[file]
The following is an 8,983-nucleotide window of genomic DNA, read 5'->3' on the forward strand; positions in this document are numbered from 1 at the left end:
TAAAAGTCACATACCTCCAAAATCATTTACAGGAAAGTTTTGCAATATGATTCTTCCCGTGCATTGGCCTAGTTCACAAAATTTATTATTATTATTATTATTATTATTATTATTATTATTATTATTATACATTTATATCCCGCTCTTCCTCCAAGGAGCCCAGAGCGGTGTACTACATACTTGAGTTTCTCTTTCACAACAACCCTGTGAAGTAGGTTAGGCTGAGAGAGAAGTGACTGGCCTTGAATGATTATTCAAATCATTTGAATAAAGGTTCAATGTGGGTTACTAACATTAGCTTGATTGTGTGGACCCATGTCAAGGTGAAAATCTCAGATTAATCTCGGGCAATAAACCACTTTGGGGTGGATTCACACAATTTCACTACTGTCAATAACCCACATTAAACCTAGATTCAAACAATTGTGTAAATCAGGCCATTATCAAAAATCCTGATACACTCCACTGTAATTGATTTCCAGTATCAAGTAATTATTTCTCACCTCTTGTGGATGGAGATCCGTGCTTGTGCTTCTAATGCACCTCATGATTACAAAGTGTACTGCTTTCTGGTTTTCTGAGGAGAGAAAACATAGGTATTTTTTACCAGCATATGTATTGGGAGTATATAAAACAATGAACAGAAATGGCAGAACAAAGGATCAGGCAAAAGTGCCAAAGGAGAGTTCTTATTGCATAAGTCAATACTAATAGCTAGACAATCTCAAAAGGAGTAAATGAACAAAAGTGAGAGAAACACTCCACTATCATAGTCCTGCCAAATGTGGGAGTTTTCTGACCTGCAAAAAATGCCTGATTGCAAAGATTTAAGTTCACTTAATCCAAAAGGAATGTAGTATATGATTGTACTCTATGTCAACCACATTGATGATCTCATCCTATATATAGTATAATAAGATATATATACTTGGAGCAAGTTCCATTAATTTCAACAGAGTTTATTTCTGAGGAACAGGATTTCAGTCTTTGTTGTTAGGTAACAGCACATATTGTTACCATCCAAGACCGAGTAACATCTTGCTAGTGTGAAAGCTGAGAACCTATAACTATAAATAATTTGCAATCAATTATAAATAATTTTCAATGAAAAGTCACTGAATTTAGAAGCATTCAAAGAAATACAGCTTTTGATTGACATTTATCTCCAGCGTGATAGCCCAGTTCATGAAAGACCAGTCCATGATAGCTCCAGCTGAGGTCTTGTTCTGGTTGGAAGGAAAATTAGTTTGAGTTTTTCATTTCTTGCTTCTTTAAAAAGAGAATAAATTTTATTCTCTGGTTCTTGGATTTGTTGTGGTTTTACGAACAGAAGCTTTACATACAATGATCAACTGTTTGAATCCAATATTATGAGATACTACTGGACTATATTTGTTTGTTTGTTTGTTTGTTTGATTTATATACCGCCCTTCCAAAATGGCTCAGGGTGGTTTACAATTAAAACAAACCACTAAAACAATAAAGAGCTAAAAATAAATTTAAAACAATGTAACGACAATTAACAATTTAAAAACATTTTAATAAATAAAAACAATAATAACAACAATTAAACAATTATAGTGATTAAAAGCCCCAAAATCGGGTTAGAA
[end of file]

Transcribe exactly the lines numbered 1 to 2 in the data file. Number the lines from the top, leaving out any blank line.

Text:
The following is an 8,983-nucleotide window of genomic DNA, read 5'->3' on the forward strand; positions in this document are numbered from 1 at the left end:
TAAAAGTCACATACCTCCAAAATCATTTACAGGAAAGTTTTGCAATATGATTCTTCCCGTGCATTGGCCTAGTTCACAAAATTTATTATTATTATTATTATTATTATTATTATTATTATTATTATTATACATTTATATCCCGCTCTTCCTCCAAGGAGCCCAGAGCGGTGTACTACATACTTGAGTTTCTCTTTCACAACAACCCTGTGAAGTAGGTTAGGCTGAGAGAGAAGTGACTGGCCTTGAATGATTATTCAAATCATTTGAATAAAGGTTCAATGTGGGTTACTAACATTAGCTTGATTGTGTGGACCCATGTCAAGGTGAAAATCTCAGATTAATCTCGGGCAATAAACCACTTTGGGGTGGATTCACACAATTTCACTACTGTCAATAACCCACATTAAACCTAGATTCAAACAATTGTGTAAATCAGGCCATTATCAAAAATCCTGATACACTCCACTGTAATTGATTTCCAGTATCAAGTAATTATTTCTCACCTCTTGTGGATGGAGATCCGTGCTTGTGCTTCTAATGCACCTCATGATTACAAAGTGTACTGCTTTCTGGTTTTCTGAGGAGAGAAAACATAGGTATTTTTTACCAGCATATGTATTGGGAGTATATAAAACAATGAACAGAAATGGCAGAACAAAGGATCAGGCAAAAGTGCCAAAGGAGAGTTCTTATTGCATAAGTCAATACTAATAGCTAGACAATCTCAAAAGGAGTAAATGAACAAAAGTGAGAGAAACACTCCACTATCATAGTCCTGCCAAATGTGGGAGTTTTCTGACCTGCAAAAAATGCCTGATTGCAAAGATTTAAGTTCACTTAATCCAAAAGGAATGTAGTATATGATTGTACTCTATGTCAACCACATTGATGATCTCATCCTATATATAGTATAATAAGATATATATACTTGGAGCAAGTTCCATTAATTTCAACAGAGTTTATTTCTGAGGAACAGGATTTCAGTCTTTGTTGTTAGGTAACAGCACATATTGTTACCATCCAAGACCGAGTAACATCTTGCTAGTGTGAAAGCTGAGAACCTATAACTATAAATAATTTGCAATCAATTATAAATAATTTTCAATGAAAAGTCACTGAATTTAGAAGCATTCAAAGAAATACAGCTTTTGATTGACATTTATCTCCAGCGTGATAGCCCAGTTCATGAAAGACCAGTCCATGATAGCTCCAGCTGAGGTCTTGTTCTGGTTGGAAGGAAAATTAGTTTGAGTTTTTCATTTCTTGCTTCTTTAAAAAGAGAATAAATTTTATTCTCTGGTTCTTGGATTTGTTGTGGTTTTACGAACAGAAGCTTTACATACAATGATCAACTGTTTGAATCCAATATTATGAGATACTACTGGACTATATTTGTTTGTTTGTTTGTTTGTTTGATTTATATACCGCCCTTCCAAAATGGCTCAGGGTGGTTTACAATTAAAACAAACCACTAAAACAATAAAGAGCTAAAAATAAATTTAAAACAATGTAACGACAATTAACAATTTAAAAACATTTTAATAAATAAAAACAATAATAACAACAATTAAACAATTATAGTGATTAAAAGCCCCAAAATCGGGTTAGAA